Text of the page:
The coach finishes by telling his team that he didn't appreciate Oregon coach Ernie Kent urging the fans to make more noise in the game's final seconds, with victory well in hand.

"We owe these guys something," Evans says. "I have a real feeling that when we see them in our house at the end of the year, it's going to be big for both of us. Remember what you saw and felt out there tonight."

In the media room, Evans repeats what he's just told his team, that Ducks forward Luke Jackson dominated the game in the second half. A reporter asks the coach if he actually means Jackson's vaunted teammate Luke Ridnour, who also played well.

"They all look alike, but I know them," Evans replies, deadpan. He waits a beat, to gauge the reaction to his twist on the racist stereotype (both of Oregon's Lukes are white). Then he smiles, and moves on to the next question.

ASU wins three of its next four games, and goes into its big game against rival Arizona on January 22 with an excellent league mark of 4-2.

The Sun Devils are tense at 2 p.m. on the day of the Arizona game. The players are shooting the ball at Wells Fargo Arena for a few minutes before eating at their pregame strategy meeting, then boarding a bus for the trip to Tucson.

But Donnell Knight isn't here. Though he's said to be on track to earn his college degree in sociology, Knight never has been a diligent student.

His lack of academic attentiveness forced him to take a class between the winter and spring semesters, but his grade isn't in yet. If it isn't filed before the team gets on the bus, Knight a starter won't be playing against the Wildcats.

Though he's only averaging about seven points per game, Knight has been a valuable asset, guarding the other team's best scoring forward, and milking his Junkman role to the max.

At 2:10, Knight walks into the arena with his father, looking sheepish. He stands to the side as Pennell instructs the team briefly on Arizona's defensive schemes.

Without Knight, the players soon hop into two pickup trucks, and go the short distance to the Tempe Mission Palms hotel for the pregame meal and strategy session.

Coaches Evans and Benford don't make it to the hourlong meeting, which includes a short, voluntary Bible study led by team chaplain Larry Pettiford.

Russ Pennell reviews the Wildcats' imposing roster man-by-man. He gets to 6-9 senior forward Rick Anderson, saying that "he battles, is a good interior passer, and will put up a three [point shot] anytime."

Pennell then leaves his script: "Let's just say Ricky can be dirty from time to time. Whoever guards him and we still don't know what the story is with Donnell yet you're not going to cheap-shot him or be dirty back. But stay poised."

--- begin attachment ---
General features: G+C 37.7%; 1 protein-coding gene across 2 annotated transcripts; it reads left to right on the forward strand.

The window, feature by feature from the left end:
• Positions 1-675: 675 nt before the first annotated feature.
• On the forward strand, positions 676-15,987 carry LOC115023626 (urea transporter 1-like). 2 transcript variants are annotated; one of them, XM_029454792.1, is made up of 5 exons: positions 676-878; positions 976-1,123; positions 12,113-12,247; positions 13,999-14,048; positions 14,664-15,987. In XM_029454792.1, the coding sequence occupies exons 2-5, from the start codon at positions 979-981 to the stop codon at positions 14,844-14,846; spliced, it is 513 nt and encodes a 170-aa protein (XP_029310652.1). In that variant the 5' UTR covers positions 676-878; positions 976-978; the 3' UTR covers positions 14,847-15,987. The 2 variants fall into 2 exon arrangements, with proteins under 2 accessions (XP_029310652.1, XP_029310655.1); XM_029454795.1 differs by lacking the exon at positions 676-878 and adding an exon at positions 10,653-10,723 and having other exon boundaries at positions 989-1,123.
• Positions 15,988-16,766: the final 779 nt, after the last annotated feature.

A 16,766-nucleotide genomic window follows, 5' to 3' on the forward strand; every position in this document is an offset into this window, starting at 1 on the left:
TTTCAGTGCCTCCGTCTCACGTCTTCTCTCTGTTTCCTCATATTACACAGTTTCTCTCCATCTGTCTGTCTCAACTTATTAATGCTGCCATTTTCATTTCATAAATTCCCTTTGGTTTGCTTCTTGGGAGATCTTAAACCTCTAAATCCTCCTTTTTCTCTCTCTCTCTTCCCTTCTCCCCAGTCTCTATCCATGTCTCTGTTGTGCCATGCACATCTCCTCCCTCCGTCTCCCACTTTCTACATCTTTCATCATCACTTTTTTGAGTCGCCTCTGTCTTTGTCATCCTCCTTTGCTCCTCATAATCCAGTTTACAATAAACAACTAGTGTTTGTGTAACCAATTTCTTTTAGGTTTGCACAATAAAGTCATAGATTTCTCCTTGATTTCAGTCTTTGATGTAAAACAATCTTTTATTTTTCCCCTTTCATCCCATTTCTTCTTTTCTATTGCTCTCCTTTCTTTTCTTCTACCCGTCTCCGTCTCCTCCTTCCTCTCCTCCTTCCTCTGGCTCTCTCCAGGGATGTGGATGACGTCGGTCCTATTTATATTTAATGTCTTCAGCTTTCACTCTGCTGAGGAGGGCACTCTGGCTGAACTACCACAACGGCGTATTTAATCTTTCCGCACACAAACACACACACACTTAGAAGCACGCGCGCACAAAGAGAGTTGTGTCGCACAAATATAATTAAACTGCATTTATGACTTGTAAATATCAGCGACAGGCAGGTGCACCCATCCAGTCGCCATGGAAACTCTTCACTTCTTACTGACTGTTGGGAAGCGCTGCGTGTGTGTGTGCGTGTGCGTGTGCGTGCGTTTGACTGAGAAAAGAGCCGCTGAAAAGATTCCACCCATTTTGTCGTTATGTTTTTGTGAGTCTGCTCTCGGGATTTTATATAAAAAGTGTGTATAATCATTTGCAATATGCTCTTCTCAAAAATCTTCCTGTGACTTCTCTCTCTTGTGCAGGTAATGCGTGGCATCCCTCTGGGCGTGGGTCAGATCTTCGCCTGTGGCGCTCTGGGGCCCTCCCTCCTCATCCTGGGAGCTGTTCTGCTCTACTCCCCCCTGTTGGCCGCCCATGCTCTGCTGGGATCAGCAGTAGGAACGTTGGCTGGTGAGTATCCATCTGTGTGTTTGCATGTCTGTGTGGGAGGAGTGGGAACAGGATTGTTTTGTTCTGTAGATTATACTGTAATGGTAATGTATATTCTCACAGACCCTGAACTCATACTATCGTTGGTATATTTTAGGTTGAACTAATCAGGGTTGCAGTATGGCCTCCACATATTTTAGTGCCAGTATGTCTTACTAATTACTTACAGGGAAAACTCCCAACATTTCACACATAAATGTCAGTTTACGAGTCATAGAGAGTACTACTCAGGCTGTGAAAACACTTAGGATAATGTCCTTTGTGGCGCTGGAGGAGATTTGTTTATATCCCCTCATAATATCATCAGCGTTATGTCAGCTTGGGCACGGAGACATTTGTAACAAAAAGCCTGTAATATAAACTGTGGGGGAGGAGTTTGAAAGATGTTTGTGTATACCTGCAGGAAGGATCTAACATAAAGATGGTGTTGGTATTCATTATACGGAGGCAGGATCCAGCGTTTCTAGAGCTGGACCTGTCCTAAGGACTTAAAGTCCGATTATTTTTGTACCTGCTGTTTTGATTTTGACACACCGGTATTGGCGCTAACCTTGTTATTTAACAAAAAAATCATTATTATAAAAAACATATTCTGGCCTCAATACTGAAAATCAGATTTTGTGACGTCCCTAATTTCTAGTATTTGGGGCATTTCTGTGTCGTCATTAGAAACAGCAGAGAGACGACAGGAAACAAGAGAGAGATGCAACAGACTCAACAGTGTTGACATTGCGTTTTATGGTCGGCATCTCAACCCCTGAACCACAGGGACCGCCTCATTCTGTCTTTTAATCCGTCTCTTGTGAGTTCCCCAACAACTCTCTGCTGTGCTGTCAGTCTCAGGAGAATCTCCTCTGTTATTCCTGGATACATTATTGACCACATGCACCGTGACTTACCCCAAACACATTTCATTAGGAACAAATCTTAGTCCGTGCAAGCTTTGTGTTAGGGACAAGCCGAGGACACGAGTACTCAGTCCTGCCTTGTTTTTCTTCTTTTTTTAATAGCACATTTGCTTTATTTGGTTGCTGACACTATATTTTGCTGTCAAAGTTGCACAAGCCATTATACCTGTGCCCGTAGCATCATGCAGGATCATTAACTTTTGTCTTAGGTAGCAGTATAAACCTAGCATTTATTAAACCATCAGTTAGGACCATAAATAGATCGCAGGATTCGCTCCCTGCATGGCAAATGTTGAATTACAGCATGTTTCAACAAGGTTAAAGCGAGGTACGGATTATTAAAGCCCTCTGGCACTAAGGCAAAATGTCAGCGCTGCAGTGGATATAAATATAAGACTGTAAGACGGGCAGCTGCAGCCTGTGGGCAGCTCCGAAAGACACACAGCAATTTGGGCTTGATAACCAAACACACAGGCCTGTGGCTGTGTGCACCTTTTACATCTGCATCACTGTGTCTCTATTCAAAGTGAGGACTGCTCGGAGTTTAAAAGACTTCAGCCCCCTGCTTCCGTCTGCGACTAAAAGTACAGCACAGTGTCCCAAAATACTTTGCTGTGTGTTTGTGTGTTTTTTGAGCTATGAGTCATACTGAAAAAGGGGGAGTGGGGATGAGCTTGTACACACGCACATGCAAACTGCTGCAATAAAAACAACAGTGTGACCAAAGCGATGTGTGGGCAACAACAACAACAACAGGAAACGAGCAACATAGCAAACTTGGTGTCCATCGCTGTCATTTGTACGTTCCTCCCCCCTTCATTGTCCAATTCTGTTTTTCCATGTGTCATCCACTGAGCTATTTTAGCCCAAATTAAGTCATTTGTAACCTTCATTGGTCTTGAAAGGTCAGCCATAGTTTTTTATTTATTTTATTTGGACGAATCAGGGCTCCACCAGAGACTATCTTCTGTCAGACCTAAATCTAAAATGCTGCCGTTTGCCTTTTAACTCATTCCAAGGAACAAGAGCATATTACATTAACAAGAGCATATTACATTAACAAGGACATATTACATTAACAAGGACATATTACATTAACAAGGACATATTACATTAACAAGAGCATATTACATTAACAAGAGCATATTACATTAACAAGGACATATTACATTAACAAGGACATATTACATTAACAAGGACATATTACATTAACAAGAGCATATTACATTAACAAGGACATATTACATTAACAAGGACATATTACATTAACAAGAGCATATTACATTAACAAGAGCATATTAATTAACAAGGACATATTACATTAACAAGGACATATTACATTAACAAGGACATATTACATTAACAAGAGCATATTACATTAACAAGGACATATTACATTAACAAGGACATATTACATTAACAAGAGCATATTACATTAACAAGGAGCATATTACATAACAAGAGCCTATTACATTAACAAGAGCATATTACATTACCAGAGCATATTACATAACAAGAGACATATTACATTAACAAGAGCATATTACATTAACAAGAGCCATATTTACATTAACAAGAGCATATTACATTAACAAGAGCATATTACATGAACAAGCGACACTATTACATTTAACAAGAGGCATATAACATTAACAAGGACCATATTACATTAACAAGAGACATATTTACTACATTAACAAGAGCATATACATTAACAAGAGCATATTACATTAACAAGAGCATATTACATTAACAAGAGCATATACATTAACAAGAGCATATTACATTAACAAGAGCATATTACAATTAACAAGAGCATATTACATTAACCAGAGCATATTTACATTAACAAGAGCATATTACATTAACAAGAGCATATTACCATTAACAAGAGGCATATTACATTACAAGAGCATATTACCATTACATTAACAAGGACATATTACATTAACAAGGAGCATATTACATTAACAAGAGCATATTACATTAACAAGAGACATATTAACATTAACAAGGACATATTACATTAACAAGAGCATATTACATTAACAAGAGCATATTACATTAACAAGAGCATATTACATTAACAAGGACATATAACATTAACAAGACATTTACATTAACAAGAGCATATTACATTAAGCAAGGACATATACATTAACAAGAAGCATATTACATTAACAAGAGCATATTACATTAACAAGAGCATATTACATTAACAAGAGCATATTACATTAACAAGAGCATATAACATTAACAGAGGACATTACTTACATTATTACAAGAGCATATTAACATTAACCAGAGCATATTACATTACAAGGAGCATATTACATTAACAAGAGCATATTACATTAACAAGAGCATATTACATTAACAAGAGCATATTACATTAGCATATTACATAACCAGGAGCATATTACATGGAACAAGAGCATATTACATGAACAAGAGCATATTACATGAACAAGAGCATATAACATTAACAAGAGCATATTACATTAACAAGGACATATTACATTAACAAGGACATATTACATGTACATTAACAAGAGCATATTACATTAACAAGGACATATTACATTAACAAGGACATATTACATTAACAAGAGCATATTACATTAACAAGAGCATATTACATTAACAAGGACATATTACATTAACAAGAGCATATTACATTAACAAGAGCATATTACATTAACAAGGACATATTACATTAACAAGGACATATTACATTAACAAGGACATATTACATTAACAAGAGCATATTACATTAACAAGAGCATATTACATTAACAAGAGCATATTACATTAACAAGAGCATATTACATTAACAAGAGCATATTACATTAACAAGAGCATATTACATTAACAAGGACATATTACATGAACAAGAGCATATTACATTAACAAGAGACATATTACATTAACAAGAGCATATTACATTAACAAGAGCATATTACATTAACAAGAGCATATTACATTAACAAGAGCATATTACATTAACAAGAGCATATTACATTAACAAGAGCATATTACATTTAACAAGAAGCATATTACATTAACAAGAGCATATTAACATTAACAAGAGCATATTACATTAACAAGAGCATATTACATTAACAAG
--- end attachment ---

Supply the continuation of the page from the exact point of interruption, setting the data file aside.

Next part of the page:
Back at the bus, it's official: No Knight tonight.

ASU has won against a Lute Olson-coached team in Tucson just once in his 19 years there. Evans has beaten Olson only once in nine tries. He doesn't seem likely to get number two, as the first half ends with Arizona overwhelmingly ahead, 40-20.

For once, Ike Diogu has played like an intimidated freshman, and senior Tommy Smith who the team has needed badly in Knight's absence has been invisible. Only Kyle Dodd has played well, after replacing Jason Braxton in the first half.

"This isn't us," Curtis Millage says inside ASU's shell-shocked dressing room. "We're not ASU tonight. We're somebody else."

Adds Shawn Redhage, who usually doesn't say much but has his teammates' respect, "Guys, we can't be playing scared like this. We have to go up stronger."

Coach Evans steps into the room, and speaks at first with studied calm.

"Guys, this is just a basketball game against a good basketball team on the road, that's all. Bottom line is, your will is not strong right now."

He then picks up his tempo and volume, sounding like a fire-and-brimstone preacher.

"Guys, this isn't life or death! If you miss a freakin' shot, you miss it! It isn't the end of your basketball career! You know, I mean to God, some of you guys want to go hide right now, and I won't have that on my teams or in the people I'm around!"

Improbably, ASU slowly claws back into contention after falling behind by 26 points early in the second half. Kenny Crandall comes off the bench and bombs in four three-point shots. Curtis Millage is screaming on the court like a banzai warrior. Ike Diogu finally has found his game. Kyle Dodd has continued to play with great poise and effectiveness.

ASU has a chance to cut the lead to two points with a few minutes to go in the game, but can't convert.

Just as Russ Pennell had predicted, Rick Anderson throws a nasty elbow at Shawn Redhage near ASU's bench after the Sun Devil forward fouls him with 49 seconds left. Arizona is ahead by five points at the time. But the referees miss the flagrant foul against Anderson.